In the American Prospect, ILSR Co-Director Stacy Mitchell explains the unprecedented economic crisis that small businesses are now confronting, particularly if the federal government doesn’t respond promptly and comprehensively.
Small businesses are in free fall. Shuttered by the pandemic, local retailers and restaurants have seen sales plummet, in many cases to zero. During every other major disaster in memory—the financial crisis, 9/11, the Great Depression—these sales dropped, but they did not flatline. Main Street businesses are looking into an abyss and it’s not at all clear how far it is to the other side or how they can possibly build a bridge to get there. Most have only enough cash reserves to survive for a few weeks.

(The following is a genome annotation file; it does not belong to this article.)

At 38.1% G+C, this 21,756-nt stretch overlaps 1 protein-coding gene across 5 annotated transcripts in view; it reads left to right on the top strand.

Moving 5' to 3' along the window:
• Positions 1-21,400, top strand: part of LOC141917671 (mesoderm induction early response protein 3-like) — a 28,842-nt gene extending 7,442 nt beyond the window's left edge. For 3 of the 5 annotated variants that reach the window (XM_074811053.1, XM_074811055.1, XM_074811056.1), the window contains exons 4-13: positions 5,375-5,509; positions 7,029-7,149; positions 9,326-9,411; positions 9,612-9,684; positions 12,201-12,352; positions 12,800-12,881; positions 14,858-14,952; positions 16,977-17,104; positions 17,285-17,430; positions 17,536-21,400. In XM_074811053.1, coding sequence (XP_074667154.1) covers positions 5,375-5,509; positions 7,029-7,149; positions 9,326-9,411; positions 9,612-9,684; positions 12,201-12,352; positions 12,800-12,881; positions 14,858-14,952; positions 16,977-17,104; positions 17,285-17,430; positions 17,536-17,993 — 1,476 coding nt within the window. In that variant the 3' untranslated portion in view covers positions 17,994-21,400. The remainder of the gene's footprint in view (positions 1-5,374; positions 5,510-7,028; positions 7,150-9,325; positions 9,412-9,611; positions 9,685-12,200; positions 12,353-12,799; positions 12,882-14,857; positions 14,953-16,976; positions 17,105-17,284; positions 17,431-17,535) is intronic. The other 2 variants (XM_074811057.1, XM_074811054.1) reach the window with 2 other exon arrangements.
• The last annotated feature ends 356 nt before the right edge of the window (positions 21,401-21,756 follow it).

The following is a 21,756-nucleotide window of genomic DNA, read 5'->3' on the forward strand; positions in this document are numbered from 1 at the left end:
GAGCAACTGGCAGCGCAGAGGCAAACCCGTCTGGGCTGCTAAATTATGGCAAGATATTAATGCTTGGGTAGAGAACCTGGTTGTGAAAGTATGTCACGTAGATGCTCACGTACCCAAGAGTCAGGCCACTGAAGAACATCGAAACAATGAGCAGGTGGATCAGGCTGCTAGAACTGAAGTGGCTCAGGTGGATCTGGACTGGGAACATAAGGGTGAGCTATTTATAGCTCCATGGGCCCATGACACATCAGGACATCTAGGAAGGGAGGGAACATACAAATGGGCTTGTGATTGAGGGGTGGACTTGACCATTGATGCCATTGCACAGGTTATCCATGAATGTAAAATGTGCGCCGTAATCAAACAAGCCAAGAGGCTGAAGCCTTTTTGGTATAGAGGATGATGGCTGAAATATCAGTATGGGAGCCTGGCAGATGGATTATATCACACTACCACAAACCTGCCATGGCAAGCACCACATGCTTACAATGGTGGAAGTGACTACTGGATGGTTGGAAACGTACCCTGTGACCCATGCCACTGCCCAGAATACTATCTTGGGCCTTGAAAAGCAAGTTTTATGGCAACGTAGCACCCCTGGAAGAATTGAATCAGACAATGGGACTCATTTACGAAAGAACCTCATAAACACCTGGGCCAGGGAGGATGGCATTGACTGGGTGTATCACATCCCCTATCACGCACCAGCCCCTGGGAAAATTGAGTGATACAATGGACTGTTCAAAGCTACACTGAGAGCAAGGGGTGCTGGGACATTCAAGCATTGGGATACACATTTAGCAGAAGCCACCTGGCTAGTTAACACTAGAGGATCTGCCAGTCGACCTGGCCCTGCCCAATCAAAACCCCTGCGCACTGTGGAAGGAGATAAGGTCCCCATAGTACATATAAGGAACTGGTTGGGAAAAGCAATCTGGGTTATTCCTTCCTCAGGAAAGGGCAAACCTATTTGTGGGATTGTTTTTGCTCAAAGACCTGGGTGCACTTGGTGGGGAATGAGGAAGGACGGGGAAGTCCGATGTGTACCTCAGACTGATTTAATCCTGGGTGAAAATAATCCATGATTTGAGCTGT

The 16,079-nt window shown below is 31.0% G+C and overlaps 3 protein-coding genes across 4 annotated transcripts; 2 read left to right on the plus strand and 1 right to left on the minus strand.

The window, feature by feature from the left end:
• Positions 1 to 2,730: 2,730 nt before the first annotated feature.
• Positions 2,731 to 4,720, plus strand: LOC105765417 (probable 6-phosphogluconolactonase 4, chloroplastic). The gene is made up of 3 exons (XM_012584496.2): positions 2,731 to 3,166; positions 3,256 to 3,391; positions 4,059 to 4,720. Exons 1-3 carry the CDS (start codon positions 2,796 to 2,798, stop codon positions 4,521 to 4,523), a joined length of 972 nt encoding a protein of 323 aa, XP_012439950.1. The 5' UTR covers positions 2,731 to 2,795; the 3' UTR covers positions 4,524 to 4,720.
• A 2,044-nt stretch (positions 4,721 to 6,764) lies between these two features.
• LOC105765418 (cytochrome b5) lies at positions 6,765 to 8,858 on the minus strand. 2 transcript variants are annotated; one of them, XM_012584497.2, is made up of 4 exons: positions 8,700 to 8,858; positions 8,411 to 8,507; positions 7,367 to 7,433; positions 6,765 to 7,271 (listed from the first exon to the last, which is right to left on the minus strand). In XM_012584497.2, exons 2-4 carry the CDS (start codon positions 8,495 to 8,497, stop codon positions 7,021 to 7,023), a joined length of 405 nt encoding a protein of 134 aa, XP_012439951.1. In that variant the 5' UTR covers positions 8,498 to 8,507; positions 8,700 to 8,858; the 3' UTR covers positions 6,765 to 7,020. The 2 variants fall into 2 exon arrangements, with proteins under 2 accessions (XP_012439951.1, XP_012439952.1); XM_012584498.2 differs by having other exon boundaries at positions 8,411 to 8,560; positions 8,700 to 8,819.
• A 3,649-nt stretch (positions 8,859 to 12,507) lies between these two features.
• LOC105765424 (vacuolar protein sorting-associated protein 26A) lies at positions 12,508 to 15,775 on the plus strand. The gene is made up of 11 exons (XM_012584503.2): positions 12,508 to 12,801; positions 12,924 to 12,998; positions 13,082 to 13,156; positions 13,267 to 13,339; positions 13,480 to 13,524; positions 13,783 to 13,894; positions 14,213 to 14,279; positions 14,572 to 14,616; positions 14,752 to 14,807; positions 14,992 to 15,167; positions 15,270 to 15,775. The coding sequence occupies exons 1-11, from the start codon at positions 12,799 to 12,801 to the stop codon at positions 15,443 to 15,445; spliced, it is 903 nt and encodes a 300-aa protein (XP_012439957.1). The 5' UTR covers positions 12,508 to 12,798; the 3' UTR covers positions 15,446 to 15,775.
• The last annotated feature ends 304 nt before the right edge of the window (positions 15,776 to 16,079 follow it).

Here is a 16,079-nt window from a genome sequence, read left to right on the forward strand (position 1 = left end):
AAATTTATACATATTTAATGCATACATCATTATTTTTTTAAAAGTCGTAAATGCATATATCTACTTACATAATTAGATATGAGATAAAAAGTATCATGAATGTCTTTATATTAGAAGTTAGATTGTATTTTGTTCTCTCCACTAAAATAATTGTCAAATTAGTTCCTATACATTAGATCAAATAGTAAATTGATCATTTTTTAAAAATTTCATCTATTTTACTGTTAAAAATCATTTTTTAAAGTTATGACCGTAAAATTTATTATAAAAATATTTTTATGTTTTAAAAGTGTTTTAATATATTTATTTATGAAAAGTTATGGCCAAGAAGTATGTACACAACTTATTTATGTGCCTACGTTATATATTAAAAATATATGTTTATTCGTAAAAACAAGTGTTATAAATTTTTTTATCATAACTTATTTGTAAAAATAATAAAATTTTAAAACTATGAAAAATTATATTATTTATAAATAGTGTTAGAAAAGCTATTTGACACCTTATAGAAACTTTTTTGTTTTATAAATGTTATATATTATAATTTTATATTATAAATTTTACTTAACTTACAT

Mitchell argues that, as Congress negotiates how to help small businesses dealing with a sudden and catastrophic loss of income, burdening them with more debt through loan assistance is not the solution. There are much more viable options for helping small businesses get back on their feet.
Instead of offering loans, some members on both sides of the aisle have put forward proposals to provide small businesses with sizable grants to cover payroll for the next few months. Republican senator Marco Rubio has a bill that would allow small businesses to borrow from the Small Business Administration (SBA), but any portion of the loan they spend paying their existing staff during a four-month period between March 1 and July 1 would be forgiven.
On the Democratic side, Senators Chris Murphy, Jeff Merkley, and Chris Van Hollen have offered a broadly similar plan, but with a few key differences. In addition to payroll, their proposal would cover rent and health insurance for small businesses, and it would be administered by the Treasury Department, which some believe is better equipped than the SBA to quickly scale a program of this size.
See our proposal — together with more than a dozen national and local small business organizations.
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